The Legacy of Migrant Musicians from Nazi-Europe in Britain 


Call for Papers


Music, Migration and Mobility: An Interdisciplinary International Conference 

Online, hosted by the Royal College of Music ,12-14 September, 2022. 



This conference aims to investigate music as a mobile phenomenon, and the history of music as animated by mobility rather than fixity. It strives to reflect critically on methodological approaches and theoretical framings of music, especially the music of migrants. We invite proposals from scholars in any arts, humanities, and social sciences disciplines – as well as music practitioners – for papers that explore music and musical history through the lens of mobility, as opposed to static, rigid categories of national or geographical belonging.  


The study of mobility/mobilities offers approaches capable of vivifying cross-disciplinary discussions between work in a wide variety of fields. Relevant disciplines might include (but should not be limited to): musicology and music practice,

history, geography, philosophy, cultural studies, literary studies, sociology, anthropology, media studies, Jewish studies and education. 


The conference will explore the potential of existing and new ways of approaching the study of mobility in relation to music and the arts. Approaches towards mobility, such as the ‘new mobilities paradigm’ (Sheller and Urry 2004), position mobility/mobilities as being fundamental to our social and cultural worlds. Exploring the mobilities of people, objects (such as musical instruments, music books, mobile players, car radios), concepts and practices (Bull 2004; Grosch 2010; Gopinath and Stanyek 2014) afford us with opportunities to rethink social and political structures, and indeed human experiences (Cresswell 2006), in far less static and more nuanced and fluid terms.  


Approaches centring mobility/mobilities also allow for focus on the ways that mobilities are unequally accessed, positioned, relational, and perhaps unjust (Sheller 2018), and, as a result, potentially slowed, stopped, stuck, or impeded. Researchers are, thus, as likely to talk of immobilities in order the reflect the uneven experiences and power relations that shape mobility, as they are to speak of meaningful movements. One thinks, for instance, of Berish’s work (2012) on the experience of Black jazz musicians in the United States across infrastructures of automobility and race. Another example would be the effect of recent changes in access to mobility for British musicians after Brexit. There is, indeed, no single prevailing framework for approaching mobilities, but rather a multitude of ‘mobile methodologies’ (Merriman 2014; Büscher, Freudendal-Pedersen, Kesselring, Kristensen 2020) which can be used to apprehend mobilities and immobilities in connection with traditional and innovative research methods. Further, in centring the mobilities and immobilities of, say, migrants, one can cast new light on concepts like exile, helping us to think critically about inherited models that ultimately privilege stasis in describing discrete and delineated movement ‘from there’ ‘to here.’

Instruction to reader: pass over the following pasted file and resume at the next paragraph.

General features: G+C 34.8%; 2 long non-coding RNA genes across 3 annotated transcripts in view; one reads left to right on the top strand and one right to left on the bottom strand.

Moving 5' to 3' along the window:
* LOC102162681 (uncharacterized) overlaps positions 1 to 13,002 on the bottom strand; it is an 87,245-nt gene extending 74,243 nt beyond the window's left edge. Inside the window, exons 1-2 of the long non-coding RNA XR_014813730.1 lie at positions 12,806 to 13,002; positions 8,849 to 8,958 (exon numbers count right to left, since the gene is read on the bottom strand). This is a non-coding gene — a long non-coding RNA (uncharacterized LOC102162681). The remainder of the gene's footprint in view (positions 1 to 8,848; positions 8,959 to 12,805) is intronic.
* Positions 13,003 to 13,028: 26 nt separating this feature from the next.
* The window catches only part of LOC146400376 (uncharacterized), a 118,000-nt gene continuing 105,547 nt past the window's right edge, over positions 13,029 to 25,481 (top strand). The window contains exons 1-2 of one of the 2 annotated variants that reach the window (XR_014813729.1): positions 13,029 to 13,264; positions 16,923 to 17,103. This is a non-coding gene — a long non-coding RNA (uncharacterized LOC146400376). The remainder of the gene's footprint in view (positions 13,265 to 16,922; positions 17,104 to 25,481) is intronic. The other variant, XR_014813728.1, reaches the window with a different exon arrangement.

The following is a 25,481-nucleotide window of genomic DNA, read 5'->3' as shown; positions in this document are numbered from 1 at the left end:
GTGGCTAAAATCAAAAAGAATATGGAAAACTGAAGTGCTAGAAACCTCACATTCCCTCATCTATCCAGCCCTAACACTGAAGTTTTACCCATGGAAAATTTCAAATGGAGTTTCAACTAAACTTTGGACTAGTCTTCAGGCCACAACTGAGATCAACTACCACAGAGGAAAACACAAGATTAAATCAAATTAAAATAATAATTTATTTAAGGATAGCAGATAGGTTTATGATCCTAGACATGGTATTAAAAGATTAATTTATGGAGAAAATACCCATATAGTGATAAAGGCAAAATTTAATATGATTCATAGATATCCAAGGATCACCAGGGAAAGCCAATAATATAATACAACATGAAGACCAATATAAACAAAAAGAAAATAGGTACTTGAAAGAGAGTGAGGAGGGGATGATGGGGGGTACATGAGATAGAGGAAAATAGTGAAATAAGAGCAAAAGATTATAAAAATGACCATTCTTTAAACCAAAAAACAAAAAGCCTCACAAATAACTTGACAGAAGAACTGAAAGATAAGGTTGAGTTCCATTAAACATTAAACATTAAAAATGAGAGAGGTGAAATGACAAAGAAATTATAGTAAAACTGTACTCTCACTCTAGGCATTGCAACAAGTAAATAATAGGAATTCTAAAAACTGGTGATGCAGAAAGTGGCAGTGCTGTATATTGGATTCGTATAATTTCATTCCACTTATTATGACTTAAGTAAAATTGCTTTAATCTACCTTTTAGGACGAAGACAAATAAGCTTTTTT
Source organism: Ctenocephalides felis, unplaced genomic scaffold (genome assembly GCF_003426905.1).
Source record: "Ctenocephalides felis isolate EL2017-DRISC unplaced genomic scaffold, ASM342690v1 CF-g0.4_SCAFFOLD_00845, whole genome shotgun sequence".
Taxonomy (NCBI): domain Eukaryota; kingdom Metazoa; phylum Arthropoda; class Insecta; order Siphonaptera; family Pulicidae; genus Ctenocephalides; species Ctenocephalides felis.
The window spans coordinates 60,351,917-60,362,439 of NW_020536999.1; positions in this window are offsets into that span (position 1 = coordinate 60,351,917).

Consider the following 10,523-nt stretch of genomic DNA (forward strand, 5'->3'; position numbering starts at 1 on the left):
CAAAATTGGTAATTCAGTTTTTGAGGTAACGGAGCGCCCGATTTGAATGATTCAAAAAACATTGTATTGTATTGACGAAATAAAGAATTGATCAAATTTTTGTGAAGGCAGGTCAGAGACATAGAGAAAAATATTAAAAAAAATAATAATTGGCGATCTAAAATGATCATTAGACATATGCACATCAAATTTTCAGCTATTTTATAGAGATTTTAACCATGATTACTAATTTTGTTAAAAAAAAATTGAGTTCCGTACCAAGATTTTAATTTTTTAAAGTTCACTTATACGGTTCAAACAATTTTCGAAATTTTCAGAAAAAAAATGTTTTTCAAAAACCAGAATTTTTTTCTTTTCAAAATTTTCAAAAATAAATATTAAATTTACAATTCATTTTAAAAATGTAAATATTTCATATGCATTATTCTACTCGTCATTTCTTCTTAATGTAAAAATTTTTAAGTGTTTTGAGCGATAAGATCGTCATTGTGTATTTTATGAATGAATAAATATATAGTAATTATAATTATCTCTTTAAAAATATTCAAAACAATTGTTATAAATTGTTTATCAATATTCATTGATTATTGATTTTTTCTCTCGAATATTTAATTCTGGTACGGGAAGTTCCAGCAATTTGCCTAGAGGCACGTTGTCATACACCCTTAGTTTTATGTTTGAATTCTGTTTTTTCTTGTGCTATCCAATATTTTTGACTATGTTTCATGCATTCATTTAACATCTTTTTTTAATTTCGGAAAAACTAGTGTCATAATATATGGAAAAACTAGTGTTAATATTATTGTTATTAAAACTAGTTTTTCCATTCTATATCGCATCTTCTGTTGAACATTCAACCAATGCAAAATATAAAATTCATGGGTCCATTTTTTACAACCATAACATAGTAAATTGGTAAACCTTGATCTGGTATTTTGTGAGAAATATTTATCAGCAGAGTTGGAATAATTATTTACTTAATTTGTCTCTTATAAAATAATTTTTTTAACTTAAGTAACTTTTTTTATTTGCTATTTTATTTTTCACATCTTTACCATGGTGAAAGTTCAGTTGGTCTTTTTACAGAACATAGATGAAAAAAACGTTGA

The conference will offer an opportunity to discuss the methodological, conceptual, and practical challenges that arise from such an approach, and to enter into a dialogue about its usefulness. Papers should give theoretical, methodological and conceptual reflections and not just narrate or document empirical or historical facts. 


Topics for paper proposals might include (but, again, should not be limited to): 

• ​music and migration, reconsidered through the lens of mobility 

•​ mobilities of musicians, (musical) ideas, objects, works, aesthetic and performative concepts  

•​ theoretical reflections on exile from the mobility perspective 

•​ reflections on the (explicit and implicit) histories of musical mobility 

•​ representations of mobility in music and its performance 

• ​mobile musical methodologies between theory and (creative) practice 


As a world-leading advocate for the future of music, the Royal College of Music is committed to being an agent of positive and meaningful cultural change, embracing the ideals of an open, innovative and just society. This conference aims to build on the work of the AHRC-funded Music, Migration, and Mobility project, undertaken in partnership with Royal Holloway University of London and Salzburg University. Since its start in 2019 the project has aimed to investigate the diverse and uneven mobilities of migrant musicians who fled Nazism and fascist regimes for Britain in the years leading up to the Second World War. The project aims to determine how foregrounding mobility can help us to better understand the legacies and impact upon culture of migratory musicians and other mobile artists and cultural figures. In the context of migration, the new mobilities paradigm helps us to challenge the notion of (transnational) mobility as an abnormal human experience, which in turn allows us to re-evaluate the lives and legacies of migratory peoples.  


The programme committee will include: 

Norbert Meyn, Royal College of Music (chair)

Peter Adey, Royal Holloway University of London

Nils Grosch, University of Salzburg

Beth Snyder, Royal College of Music

Michael Holden, Royal Holloway University of London


Please submit an abstract (up to 250 words) and a short biography (up to 150 words) to our Research Coordinator Helen Kuby email: by Feb 15, 2022.